• UK and China research team creates detailed hour-by-hour, week-long example weather forecasts for the year 2080
  • The realistic, sophisticated predictions show that life threatening heatwaves will become common
  • The week-long predictions are designed to aid preparedness of buildings and infrastructure, but also present a new tool for illustrating climate change in a highly relatable way

A University of Bath-led research team has produced a series of detailed weather projections for more than 11,000 UK locations for the year 2080, highlighting the stark reality of likely future heatwaves.

The predictions predict peak summertime temperatures of 41°C in London, and weekly averages of 28°C in large parts of southern England. This compares to 31°C and 20°C in the 1970s.

Initially created to aid in the design and preparedness of buildings and future infrastructure, the research team claims the predictions, which can be searched by postcode, represent a new way of engaging people in truly understanding the dangers of climate change.

The findings were published in the paper The week that will be: Communicating the impact of climate change via extreme weeks in Building and Environment.

Lead author David Coley, Professor of Zero-Carbon Design at Bath’s Department of Architecture and Civil Engineering, says: “Climate change is normally discussed in terms of seasonal averages, as this is what is meant by the word climate. I believe this a possible mistake, as few of us naturally grasp how even small differences in climate imply hugely different worlds.

"The average temperature difference between London and Nice is only 5°C – but those two places are totally different in terms of how people live, the plants around them, the buildings they create and how prepared they are for heatwaves. We simply don’t discuss the climate in daily life – we discuss the weather. Hence we decided to see if it might be possible to produce examples of the likely weather during summer weeks in 2080.

“14,000 elderly and vulnerable people died in France in the European heatwave of 2003. It’s such heatwaves and cold snaps, and a lack of preparation for them, that will increasingly kill people. We need to think about climate change in terms of changing weather.”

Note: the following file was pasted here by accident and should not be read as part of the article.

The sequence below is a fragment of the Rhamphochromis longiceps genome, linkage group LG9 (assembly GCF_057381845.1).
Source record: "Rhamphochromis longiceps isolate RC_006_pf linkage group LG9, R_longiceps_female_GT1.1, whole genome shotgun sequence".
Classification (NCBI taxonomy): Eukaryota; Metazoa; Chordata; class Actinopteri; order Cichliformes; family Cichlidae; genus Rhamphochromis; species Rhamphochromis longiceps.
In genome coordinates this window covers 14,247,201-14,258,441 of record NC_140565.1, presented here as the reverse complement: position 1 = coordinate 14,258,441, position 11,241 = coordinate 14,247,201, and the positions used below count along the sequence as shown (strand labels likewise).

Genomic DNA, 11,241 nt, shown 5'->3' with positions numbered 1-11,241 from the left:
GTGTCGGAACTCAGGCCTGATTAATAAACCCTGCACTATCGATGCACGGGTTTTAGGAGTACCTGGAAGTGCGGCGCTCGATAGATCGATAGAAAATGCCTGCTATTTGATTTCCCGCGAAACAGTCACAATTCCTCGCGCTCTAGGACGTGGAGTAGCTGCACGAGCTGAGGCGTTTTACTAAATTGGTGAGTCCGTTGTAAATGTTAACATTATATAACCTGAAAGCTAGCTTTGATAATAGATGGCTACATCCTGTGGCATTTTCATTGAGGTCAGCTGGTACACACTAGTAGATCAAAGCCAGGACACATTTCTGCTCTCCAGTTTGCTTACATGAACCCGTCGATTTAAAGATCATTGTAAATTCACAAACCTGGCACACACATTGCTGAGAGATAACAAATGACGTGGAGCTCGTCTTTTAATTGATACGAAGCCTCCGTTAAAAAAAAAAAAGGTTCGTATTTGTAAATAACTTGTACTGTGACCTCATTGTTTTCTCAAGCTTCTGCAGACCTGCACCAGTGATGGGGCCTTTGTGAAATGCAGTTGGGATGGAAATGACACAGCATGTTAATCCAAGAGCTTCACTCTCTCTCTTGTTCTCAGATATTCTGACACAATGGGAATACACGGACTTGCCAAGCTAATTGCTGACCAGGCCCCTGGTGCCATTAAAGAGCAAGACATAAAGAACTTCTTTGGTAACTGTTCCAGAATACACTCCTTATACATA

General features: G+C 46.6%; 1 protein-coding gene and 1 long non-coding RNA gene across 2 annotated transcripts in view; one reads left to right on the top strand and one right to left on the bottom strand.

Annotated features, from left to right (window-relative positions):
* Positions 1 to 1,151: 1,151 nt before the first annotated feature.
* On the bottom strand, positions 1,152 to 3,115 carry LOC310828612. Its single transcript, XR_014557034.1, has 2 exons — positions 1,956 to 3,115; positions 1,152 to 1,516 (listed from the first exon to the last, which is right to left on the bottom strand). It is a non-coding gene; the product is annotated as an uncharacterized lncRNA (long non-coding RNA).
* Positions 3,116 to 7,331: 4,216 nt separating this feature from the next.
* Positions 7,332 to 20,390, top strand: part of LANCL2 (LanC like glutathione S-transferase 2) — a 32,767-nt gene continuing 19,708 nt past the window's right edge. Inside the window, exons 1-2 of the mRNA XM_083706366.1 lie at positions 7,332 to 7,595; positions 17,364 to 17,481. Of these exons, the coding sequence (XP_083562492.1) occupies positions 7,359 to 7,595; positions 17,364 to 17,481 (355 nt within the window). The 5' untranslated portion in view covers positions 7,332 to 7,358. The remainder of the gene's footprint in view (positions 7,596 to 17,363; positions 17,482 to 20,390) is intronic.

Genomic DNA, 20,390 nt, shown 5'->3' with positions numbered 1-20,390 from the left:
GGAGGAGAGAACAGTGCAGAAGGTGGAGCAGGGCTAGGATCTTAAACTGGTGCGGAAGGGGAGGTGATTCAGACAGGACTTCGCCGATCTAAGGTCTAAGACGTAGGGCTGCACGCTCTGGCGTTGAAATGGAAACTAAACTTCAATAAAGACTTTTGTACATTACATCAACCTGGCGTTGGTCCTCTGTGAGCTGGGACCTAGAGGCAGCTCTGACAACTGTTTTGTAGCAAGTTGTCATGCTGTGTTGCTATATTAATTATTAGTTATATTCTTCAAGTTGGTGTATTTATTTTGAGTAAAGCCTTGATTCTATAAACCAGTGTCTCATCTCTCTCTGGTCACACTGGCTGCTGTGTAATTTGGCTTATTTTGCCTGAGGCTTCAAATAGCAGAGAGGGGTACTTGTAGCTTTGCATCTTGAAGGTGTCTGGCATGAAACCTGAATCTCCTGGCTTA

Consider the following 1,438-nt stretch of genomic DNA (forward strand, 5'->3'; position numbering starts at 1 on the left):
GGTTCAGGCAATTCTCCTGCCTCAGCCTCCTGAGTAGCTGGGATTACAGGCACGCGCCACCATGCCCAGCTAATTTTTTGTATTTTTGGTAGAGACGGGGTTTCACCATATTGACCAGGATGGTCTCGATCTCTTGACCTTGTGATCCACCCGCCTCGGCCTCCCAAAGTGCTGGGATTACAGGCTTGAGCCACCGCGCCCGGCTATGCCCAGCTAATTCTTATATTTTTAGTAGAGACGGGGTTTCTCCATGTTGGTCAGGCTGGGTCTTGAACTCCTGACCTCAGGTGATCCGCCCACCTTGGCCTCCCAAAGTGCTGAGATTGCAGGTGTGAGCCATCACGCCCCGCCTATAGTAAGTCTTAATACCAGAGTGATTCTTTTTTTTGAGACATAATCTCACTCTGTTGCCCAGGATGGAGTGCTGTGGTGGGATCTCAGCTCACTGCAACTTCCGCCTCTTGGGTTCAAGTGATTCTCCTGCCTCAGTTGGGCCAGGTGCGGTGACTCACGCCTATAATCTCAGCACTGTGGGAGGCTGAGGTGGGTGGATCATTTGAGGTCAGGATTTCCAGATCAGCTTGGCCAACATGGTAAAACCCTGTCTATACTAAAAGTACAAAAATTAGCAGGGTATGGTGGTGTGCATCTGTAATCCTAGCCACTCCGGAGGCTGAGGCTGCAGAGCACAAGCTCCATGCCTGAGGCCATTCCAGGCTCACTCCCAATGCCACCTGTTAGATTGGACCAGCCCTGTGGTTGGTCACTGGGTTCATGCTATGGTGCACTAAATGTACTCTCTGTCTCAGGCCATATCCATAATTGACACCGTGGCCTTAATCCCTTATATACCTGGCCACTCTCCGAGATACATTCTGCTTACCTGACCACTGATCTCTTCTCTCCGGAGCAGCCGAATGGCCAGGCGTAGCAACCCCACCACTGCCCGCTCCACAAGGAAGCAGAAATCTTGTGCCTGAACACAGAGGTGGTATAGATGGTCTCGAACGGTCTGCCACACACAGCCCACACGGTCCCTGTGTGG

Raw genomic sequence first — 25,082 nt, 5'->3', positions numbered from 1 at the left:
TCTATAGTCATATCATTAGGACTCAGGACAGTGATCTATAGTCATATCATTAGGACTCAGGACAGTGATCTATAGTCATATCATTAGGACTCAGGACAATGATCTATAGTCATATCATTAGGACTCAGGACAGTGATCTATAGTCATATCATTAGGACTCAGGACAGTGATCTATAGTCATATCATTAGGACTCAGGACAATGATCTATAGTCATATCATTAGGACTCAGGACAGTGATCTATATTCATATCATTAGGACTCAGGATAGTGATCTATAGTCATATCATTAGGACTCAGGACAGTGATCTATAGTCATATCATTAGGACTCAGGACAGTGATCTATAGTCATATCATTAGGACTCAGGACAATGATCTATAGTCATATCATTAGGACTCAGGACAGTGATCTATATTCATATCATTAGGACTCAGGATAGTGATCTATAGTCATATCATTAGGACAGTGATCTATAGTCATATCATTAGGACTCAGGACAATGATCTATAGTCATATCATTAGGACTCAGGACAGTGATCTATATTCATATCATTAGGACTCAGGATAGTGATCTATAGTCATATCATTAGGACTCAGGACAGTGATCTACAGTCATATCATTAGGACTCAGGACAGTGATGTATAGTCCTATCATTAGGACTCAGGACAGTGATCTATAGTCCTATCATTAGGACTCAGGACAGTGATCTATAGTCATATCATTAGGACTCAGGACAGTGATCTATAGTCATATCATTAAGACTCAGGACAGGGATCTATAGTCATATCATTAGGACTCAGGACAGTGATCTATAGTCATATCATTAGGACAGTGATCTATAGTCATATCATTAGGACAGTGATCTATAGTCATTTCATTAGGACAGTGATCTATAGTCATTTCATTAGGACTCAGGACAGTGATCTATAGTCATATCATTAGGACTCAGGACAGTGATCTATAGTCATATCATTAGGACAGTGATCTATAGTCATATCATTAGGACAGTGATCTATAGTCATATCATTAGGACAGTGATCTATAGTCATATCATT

Using weather generator software and a newly developed algorithm, the team built upon Met Office climate predictions to create realistic and detailed week-long, hour-by-hour, weather projections for 11,326 UK locations at 5km square intervals.

After inputting the climate prediction data into the software, the weather generator produced 3,000 examples of possible weather forecasts for 2080. The team then looked for heatwaves and examined how they changed over time.

The team says that this new focused approach of creating short-term weather predictions marks a change from most research into future temperatures, and that it could help communicate publicly the challenge of climate change and help preparedness efforts.

The authors highlight that climate change has the potential to undermine many of the gains in public health over the past 50 years, exacerbating existing inequities, with vulnerable populations being disproportionally affected.

Exposure to high temperatures impacts individuals in ways including heat stress and heatstroke to exacerbations of respiratory and cardiovascular disease. The greatest impact will be felt in those over 65 years, or with disabilities or pre-existing medical conditions. In the last twenty years alone, there has been a 54% increase in heat-related mortality in people older than 65 years, with a total of 296,000 deaths world-wide in 2018 alone.